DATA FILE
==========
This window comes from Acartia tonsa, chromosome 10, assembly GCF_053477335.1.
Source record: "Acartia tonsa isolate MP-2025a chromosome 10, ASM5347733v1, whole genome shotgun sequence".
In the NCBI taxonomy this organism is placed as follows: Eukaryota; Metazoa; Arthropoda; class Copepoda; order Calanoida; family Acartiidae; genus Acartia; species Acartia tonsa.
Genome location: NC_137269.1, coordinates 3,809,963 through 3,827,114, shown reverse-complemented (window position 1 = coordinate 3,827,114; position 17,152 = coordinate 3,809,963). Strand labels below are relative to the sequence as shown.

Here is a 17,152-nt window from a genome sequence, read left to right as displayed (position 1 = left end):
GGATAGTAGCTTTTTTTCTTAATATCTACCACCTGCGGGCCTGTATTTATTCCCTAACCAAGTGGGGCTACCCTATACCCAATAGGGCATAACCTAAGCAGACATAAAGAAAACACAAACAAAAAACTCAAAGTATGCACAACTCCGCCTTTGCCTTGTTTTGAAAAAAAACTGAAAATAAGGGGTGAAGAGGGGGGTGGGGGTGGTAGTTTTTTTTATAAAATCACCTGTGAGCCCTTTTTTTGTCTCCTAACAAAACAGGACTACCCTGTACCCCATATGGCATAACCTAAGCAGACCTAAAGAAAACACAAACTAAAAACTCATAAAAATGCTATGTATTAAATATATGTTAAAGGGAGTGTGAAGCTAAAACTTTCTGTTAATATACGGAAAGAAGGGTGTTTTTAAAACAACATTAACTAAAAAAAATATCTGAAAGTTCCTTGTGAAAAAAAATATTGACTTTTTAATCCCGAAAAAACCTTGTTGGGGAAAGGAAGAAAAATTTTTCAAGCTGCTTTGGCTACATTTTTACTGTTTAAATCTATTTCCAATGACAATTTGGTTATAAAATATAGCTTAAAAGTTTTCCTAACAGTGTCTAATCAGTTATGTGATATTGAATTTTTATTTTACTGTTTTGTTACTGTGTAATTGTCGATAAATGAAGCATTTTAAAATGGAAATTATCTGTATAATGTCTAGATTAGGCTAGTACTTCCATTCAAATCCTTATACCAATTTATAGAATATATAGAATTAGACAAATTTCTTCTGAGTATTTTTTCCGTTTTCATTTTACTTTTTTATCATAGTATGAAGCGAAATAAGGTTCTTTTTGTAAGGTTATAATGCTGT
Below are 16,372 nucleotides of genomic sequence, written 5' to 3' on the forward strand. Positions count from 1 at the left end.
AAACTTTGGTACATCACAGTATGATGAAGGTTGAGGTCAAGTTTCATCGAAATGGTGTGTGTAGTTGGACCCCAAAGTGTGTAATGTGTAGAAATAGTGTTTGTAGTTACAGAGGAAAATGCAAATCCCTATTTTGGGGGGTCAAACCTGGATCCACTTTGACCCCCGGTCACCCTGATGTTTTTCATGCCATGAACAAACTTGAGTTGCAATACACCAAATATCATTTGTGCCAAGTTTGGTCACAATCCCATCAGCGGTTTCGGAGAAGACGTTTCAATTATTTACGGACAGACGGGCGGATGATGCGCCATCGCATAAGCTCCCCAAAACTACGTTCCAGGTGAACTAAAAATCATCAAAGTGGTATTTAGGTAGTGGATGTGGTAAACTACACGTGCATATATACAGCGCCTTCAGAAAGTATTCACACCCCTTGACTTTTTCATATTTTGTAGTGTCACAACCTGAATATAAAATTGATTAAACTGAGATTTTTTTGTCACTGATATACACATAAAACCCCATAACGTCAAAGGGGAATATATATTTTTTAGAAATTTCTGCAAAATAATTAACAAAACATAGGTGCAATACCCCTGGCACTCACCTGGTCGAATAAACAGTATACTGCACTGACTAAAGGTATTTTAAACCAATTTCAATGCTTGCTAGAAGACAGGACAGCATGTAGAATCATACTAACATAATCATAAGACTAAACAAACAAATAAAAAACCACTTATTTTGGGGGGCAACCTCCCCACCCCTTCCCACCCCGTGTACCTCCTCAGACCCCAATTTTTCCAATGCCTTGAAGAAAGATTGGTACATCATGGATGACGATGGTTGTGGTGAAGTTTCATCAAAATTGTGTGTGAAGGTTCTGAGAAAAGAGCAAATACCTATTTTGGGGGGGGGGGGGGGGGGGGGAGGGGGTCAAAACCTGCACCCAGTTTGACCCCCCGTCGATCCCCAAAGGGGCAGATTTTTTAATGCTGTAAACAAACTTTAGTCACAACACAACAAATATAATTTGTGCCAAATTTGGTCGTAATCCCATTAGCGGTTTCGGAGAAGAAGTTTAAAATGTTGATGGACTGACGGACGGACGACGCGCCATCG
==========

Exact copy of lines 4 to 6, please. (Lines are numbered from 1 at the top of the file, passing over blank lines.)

Genome location: NC_137269.1, coordinates 3,809,963 through 3,827,114, shown reverse-complemented (window position 1 = coordinate 3,827,114; position 17,152 = coordinate 3,809,963). Strand labels below are relative to the sequence as shown.

Here is a 17,152-nt window from a genome sequence, read left to right as displayed (position 1 = left end):
GGATAGTAGCTTTTTTTCTTAATATCTACCACCTGCGGGCCTGTATTTATTCCCTAACCAAGTGGGGCTACCCTATACCCAATAGGGCATAACCTAAGCAGACATAAAGAAAACACAAACAAAAAACTCAAAGTATGCACAACTCCGCCTTTGCCTTGTTTTGAAAAAAAACTGAAAATAAGGGGTGAAGAGGGGGGTGGGGGTGGTAGTTTTTTTTATAAAATCACCTGTGAGCCCTTTTTTTGTCTCCTAACAAAACAGGACTACCCTGTACCCCATATGGCATAACCTAAGCAGACCTAAAGAAAACACAAACTAAAAACTCATAAAAATGCTATGTATTAAATATATGTTAAAGGGAGTGTGAAGCTAAAACTTTCTGTTAATATACGGAAAGAAGGGTGTTTTTAAAACAACATTAACTAAAAAAAATATCTGAAAGTTCCTTGTGAAAAAAAATATTGACTTTTTAATCCCGAAAAAACCTTGTTGGGGAAAGGAAGAAAAATTTTTCAAGCTGCTTTGGCTACATTTTTACTGTTTAAATCTATTTCCAATGACAATTTGGTTATAAAATATAGCTTAAAAGTTTTCCTAACAGTGTCTAATCAGTTATGTGATATTGAATTTTTATTTTACTGTTTTGTTACTGTGTAATTGTCGATAAATGAAGCATTTTAAAATGGAAATTATCTGTATAATGTCTAGATTAGGCTAGTACTTCCATTCAAATCCTTATACCAATTTATAGAATATATAGAATTAGACAAATTTCTTCTGAGTATTTTTTCCGTTTTCATTTTACTTTTTTATCATAGTATGAAGCGAAATAAGGTTCTTTTTGTAAGGTTATAATGCTGT